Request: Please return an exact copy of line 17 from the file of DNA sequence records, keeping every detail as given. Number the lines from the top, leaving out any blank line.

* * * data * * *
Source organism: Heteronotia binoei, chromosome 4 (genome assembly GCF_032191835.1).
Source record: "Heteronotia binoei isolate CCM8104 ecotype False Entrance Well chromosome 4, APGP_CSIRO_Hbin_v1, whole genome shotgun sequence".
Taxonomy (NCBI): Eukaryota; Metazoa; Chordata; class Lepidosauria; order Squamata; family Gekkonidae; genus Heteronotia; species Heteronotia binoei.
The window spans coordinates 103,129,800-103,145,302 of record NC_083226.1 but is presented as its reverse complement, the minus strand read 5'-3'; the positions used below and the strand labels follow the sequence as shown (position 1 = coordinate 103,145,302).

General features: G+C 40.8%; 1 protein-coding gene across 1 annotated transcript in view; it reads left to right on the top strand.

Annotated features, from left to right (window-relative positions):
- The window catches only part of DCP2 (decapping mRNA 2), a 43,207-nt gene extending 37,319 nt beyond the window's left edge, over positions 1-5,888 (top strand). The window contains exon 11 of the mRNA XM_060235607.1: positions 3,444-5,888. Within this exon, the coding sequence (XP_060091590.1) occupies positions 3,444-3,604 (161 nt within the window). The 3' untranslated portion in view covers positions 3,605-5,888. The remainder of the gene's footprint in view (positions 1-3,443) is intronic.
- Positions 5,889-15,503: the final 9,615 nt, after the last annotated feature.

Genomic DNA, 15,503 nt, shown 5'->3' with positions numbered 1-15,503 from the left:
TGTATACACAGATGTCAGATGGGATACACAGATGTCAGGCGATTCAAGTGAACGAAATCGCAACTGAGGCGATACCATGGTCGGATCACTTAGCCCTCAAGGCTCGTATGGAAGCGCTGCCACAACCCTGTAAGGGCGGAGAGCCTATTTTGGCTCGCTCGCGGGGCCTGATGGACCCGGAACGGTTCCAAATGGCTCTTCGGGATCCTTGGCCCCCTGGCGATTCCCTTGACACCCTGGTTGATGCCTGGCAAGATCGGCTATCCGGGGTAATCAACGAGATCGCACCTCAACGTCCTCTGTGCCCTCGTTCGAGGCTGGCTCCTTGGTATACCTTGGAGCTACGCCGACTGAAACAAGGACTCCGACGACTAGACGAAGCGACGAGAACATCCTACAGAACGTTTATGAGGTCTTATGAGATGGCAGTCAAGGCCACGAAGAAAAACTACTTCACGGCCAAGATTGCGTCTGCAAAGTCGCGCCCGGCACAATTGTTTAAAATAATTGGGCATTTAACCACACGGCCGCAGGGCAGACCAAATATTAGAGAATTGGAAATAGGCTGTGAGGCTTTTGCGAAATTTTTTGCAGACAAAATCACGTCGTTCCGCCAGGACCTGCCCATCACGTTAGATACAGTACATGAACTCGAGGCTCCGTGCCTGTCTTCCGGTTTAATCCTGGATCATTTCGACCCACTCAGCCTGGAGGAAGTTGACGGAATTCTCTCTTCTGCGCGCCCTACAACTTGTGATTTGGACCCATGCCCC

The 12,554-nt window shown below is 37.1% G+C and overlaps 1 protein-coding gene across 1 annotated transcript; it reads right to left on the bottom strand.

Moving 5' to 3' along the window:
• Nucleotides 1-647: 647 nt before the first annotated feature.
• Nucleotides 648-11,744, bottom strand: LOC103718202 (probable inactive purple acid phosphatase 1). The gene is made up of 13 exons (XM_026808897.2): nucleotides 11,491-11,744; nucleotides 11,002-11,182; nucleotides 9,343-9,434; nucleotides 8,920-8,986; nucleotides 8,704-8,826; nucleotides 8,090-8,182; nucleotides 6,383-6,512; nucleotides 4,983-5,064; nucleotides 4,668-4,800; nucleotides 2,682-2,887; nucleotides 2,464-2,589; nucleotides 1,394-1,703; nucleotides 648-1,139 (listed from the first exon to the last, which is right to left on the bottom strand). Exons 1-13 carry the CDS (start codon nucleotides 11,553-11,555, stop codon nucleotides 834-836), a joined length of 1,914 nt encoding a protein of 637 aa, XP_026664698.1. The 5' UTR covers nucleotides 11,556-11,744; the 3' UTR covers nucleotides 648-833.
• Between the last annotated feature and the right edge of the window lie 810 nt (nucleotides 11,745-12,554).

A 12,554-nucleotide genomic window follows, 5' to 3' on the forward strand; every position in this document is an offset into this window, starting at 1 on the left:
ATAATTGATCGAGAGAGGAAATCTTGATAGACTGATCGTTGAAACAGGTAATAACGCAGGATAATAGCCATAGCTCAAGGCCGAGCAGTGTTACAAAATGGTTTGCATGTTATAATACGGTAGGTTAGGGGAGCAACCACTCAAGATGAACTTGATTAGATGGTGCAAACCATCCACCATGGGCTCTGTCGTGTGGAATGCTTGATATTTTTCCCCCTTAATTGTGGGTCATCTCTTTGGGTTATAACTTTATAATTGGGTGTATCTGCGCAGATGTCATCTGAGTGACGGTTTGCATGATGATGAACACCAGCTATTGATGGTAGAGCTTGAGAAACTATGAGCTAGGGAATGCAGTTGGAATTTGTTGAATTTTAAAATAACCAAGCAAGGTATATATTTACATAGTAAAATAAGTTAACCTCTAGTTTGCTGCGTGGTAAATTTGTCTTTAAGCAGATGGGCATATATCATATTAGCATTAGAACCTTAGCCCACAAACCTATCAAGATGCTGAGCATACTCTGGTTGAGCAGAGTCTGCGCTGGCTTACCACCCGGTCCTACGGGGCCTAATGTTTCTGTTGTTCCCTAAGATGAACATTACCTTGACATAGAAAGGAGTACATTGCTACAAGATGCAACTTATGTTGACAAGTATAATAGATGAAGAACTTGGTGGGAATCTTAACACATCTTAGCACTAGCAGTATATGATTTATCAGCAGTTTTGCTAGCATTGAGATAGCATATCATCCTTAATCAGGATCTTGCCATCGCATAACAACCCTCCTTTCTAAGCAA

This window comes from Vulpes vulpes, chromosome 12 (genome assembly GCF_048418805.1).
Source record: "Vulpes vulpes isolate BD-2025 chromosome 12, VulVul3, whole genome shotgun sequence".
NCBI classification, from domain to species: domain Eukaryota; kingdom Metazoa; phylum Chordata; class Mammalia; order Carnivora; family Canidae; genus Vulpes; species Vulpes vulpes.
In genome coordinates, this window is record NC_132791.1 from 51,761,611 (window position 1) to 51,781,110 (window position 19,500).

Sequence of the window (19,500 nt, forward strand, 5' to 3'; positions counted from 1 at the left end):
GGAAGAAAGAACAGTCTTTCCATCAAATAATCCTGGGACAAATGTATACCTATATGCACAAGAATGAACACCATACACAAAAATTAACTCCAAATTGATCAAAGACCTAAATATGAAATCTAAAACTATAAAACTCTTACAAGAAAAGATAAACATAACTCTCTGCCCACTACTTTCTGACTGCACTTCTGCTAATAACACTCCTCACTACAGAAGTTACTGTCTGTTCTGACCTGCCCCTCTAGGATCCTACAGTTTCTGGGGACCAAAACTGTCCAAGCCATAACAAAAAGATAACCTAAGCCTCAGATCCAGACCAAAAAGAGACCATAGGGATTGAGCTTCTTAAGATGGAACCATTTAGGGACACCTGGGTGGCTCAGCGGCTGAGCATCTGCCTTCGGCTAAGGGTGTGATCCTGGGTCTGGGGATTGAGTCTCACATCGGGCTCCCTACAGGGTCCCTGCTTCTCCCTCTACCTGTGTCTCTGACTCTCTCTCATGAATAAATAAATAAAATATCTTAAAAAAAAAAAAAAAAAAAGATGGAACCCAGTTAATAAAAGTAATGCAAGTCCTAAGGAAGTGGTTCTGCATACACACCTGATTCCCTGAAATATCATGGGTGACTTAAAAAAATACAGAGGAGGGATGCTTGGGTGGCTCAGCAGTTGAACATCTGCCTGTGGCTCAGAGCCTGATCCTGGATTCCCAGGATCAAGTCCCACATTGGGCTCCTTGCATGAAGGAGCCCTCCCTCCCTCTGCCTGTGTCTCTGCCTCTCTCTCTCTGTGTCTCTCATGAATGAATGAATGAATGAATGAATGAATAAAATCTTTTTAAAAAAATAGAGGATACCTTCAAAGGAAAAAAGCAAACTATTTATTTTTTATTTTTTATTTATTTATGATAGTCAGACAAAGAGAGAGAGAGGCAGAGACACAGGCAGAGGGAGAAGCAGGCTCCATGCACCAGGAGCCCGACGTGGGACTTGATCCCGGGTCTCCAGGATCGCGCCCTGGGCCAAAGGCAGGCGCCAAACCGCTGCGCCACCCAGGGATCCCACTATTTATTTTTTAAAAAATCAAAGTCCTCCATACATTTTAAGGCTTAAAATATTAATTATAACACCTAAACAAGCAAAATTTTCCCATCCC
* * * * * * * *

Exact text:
ATAATTGATCGAGAGAGGAAATCTTGATAGACTGATCGTTGAAACAGGTAATAACGCAGGATAATAGCCATAGCTCAAGGCCGAGCAGTGTTACAAAATGGTTTGCATGTTATAATACGGTAGGTTAGGGGAGCAACCACTCAAGATGAACTTGATTAGATGGTGCAAACCATCCACCATGGGCTCTGTCGTGTGGAATGCTTGATATTTTTCCCCCTTAATTGTGGGTCATCTCTTTGGGTTATAACTTTATAATTGGGTGTATCTGCGCAGATGTCATCTGAGTGACGGTTTGCATGATGATGAACACCAGCTATTGATGGTAGAGCTTGAGAAACTATGAGCTAGGGAATGCAGTTGGAATTTGTTGAATTTTAAAATAACCAAGCAAGGTATATATTTACATAGTAAAATAAGTTAACCTCTAGTTTGCTGCGTGGTAAATTTGTCTTTAAGCAGATGGGCATATATCATATTAGCATTAGAACCTTAGCCCACAAACCTATCAAGATGCTGAGCATACTCTGGTTGAGCAGAGTCTGCGCTGGCTTACCACCCGGTCCTACGGGGCCTAATGTTTCTGTTGTTCCCTAAGATGAACATTACCTTGACATAGAAAGGAGTACATTGCTACAAGATGCAACTTATGTTGACAAGTATAATAGATGAAGAACTTGGTGGGAATCTTAACACATCTTAGCACTAGCAGTATATGATTTATCAGCAGTTTTGCTAGCATTGAGATAGCATATCATCCTTAATCAGGATCTTGCCATCGCATAACAACCCTCCTTTCTAAGCAA